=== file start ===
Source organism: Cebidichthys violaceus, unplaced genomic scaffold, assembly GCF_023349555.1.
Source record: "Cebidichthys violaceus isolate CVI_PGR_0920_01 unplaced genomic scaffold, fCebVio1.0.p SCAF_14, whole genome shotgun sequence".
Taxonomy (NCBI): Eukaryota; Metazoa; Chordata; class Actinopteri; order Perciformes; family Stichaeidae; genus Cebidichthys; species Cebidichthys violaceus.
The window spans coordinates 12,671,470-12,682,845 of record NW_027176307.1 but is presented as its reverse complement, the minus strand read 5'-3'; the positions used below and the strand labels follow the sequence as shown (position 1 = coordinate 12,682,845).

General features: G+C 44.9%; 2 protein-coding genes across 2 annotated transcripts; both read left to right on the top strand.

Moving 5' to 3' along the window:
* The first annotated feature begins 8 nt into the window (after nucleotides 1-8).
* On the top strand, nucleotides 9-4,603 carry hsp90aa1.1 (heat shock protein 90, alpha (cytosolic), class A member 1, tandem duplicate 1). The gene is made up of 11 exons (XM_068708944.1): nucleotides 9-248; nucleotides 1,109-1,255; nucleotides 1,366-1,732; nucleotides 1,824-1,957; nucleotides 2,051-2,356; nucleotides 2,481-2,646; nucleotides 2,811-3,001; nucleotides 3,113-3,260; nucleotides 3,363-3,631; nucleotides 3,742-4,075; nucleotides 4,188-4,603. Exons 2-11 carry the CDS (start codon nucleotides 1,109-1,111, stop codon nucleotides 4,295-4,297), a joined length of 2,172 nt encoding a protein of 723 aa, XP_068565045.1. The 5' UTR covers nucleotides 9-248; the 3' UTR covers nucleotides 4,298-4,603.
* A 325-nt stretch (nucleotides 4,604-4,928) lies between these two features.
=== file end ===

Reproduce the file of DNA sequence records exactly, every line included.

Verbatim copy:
Source organism: Cebidichthys violaceus, unplaced genomic scaffold, assembly GCF_023349555.1.
Source record: "Cebidichthys violaceus isolate CVI_PGR_0920_01 unplaced genomic scaffold, fCebVio1.0.p SCAF_14, whole genome shotgun sequence".
Taxonomy (NCBI): Eukaryota; Metazoa; Chordata; class Actinopteri; order Perciformes; family Stichaeidae; genus Cebidichthys; species Cebidichthys violaceus.
The window spans coordinates 12,671,470-12,682,845 of record NW_027176307.1 but is presented as its reverse complement, the minus strand read 5'-3'; the positions used below and the strand labels follow the sequence as shown (position 1 = coordinate 12,682,845).

General features: G+C 44.9%; 2 protein-coding genes across 2 annotated transcripts; both read left to right on the top strand.

Moving 5' to 3' along the window:
* The first annotated feature begins 8 nt into the window (after nucleotides 1-8).
* On the top strand, nucleotides 9-4,603 carry hsp90aa1.1 (heat shock protein 90, alpha (cytosolic), class A member 1, tandem duplicate 1). The gene is made up of 11 exons (XM_068708944.1): nucleotides 9-248; nucleotides 1,109-1,255; nucleotides 1,366-1,732; nucleotides 1,824-1,957; nucleotides 2,051-2,356; nucleotides 2,481-2,646; nucleotides 2,811-3,001; nucleotides 3,113-3,260; nucleotides 3,363-3,631; nucleotides 3,742-4,075; nucleotides 4,188-4,603. Exons 2-11 carry the CDS (start codon nucleotides 1,109-1,111, stop codon nucleotides 4,295-4,297), a joined length of 2,172 nt encoding a protein of 723 aa, XP_068565045.1. The 5' UTR covers nucleotides 9-248; the 3' UTR covers nucleotides 4,298-4,603.
* A 325-nt stretch (nucleotides 4,604-4,928) lies between these two features.